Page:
Thursday, July 28, 2016

Heading West to Denver, CO

Total population: 600,000 
Race Breakdown: W: 68% B: 10%  L: 31% A: 3%

Take a moment with the above race demographics. Now, another.

I was way too busy with scheduling moving trucks and finalizing temporary housing and picking out tile for a renovation project on our new house to do ANY homework about Denver before we plopped on its westward soil. I HAD NO IDEA THAT MOVING WEST WOULD MEAN SAYING GOODBYE TO BLACK PEOPLE. 10% in this vibrant metropolitan community. 10%!  And look at Latinos with a whopping 31%! It took me a couple months to recognize it on my own... We moved in the early Summer, and it took a lot of running around both in my temp housing location and into the city for me to notice. I still don't know if it is common, in general, for the black population to grow more sparse the further west one travels in the United States. But, Denver's makeup, at the very least, feels WAY different from that of similar-sized midwest cities.

Greenwood Village, CO
Total Population: 11,215 W: 94% B: 1% L: 3% A: 2%

But we didn't settle in Denver. We settled in Greenwood Village. Remember how I told you we weren't super-burb-y people? Eating. Words. Now. Because, Greenwood Village is further out than any other suburb we've lived in (yet still only 20-30 minutes into the city). Our kids attend a Cherry Creek School District school: High Plains Elementary. Greenwood Village is whiter than Upper Arlington, based on the stats. And yet I must comment that High Plains Elementary seems to be an exclusive little gold mine that defies the rest of Greenwood Village's statistics. High Plains, if it were to have a flag it waved in our little community, would wave one of racial and socio-economical diversity.

When we showed up those first few days and weeks of school, though, I didn't get it. Scott LITERALLY had to spell it out for me. He informed me that I was looking for black kids. What a numb nut!!! Since in my formative years, I had associated diversity with African American people, I couldn't SEE the Latinos. Couldn't see them as making our school diverse, anyway. Like black people have the monopoly on diversity. Ugh, how maddening it is to be stupid, white, and me. Our school is represented by a lot of minority populations, but its pretty obvious the biggest one is Latino. And, again, this has been explained to me by the fact that our school's physical boundaries, unlike the other Greenwood Village elementary schools, includes several affordable townhouse and apartment buildings on the perimeter of the border.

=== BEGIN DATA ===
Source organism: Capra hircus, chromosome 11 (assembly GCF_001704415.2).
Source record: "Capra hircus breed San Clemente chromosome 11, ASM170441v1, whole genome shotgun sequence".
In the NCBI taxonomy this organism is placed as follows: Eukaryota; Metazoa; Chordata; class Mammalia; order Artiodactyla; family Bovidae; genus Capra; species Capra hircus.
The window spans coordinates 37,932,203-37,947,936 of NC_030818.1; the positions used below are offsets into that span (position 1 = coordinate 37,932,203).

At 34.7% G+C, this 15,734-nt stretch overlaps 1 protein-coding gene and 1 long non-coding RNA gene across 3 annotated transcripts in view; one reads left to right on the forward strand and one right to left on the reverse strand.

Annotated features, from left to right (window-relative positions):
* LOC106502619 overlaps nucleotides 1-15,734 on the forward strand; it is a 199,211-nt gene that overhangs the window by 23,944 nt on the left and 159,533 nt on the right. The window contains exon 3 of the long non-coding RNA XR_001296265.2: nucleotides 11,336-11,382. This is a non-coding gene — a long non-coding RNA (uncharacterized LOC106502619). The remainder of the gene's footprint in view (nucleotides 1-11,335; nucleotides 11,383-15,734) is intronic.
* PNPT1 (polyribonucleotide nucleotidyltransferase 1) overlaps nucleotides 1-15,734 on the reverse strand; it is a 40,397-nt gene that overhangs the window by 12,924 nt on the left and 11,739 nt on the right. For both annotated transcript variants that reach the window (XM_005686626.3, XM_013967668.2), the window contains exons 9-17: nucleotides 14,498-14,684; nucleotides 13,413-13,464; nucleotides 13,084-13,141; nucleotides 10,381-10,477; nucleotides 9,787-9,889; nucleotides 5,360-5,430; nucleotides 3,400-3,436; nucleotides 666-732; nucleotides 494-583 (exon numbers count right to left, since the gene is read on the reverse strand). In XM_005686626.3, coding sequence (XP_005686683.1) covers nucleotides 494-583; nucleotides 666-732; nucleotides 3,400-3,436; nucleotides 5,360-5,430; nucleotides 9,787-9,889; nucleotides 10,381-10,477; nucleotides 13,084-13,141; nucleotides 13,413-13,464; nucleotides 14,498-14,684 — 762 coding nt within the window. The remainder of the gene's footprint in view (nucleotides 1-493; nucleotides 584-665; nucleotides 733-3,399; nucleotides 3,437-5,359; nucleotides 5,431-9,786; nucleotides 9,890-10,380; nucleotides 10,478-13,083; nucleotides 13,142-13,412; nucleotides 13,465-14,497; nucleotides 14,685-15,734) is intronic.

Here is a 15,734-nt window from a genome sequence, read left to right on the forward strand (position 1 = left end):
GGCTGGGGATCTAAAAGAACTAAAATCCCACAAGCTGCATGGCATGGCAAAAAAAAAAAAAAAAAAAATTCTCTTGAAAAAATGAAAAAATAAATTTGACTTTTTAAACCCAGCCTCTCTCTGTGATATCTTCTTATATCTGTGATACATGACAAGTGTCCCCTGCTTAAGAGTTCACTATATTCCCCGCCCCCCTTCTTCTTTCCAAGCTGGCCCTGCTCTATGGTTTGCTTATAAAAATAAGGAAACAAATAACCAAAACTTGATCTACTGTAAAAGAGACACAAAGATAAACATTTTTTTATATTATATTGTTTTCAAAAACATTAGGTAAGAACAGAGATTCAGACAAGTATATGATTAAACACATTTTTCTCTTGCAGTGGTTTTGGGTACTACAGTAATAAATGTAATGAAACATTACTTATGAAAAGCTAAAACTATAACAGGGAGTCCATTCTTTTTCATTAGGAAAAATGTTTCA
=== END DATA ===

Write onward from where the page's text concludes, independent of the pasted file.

So, here I am, in an expensive house in an affluent suburb. And I have a gift right before me that most folks with expensive houses in affluent suburbs (at least based on MY experience - review Powell, OH and Upper, Arlington OH above) don't get: the diamond-in-the-rough High Plains Elementary School. Principal Derek Mueller really, really GETS IT, too. He said to me recently, "We have a reputation for being 'diverse' and that's wonderful, but that fact alone means almost nothing... it's what we DO with it that counts."

My subdivision, although I dearly love it for a variety of reasons, I can tell you, does not have one Latino family from our elementary school that I know living in it. I do not see Latino High Plains Elementary families walking in my neighborhood, shopping at my grocery store, dining at the restaurants I dine in, participating in my kids' sports team, attending my younger one's preschool, or playing at the parks I play in. This troubles me. Am I the only one? Here is my life, 15 years after graduating from college the heterogeneous-community-infatuated dreamer that I was, playing itself out the opposite of how I had hoped...These socio-economical disparities and housing segregations are the very things getting in the way of that idealistic community of harmonious (racial and all other types of) diversity.

I assert that we cannot expect our kids to form real and lasting friendships with kids different from them unless they not only go to school together but are also in community with one another, too (that goes for us adults, too... we parents cannot form lasting relationships with other parents different from us unless we are in community with one another). It's certainly more challenging to construct "in community" without physical proximity. But I never was one to shy away from a challenge.

For, there is such a thing as a spirit of community. And, what I know about the word "spirit" is that it is boundless and borderless and can surprise us all.

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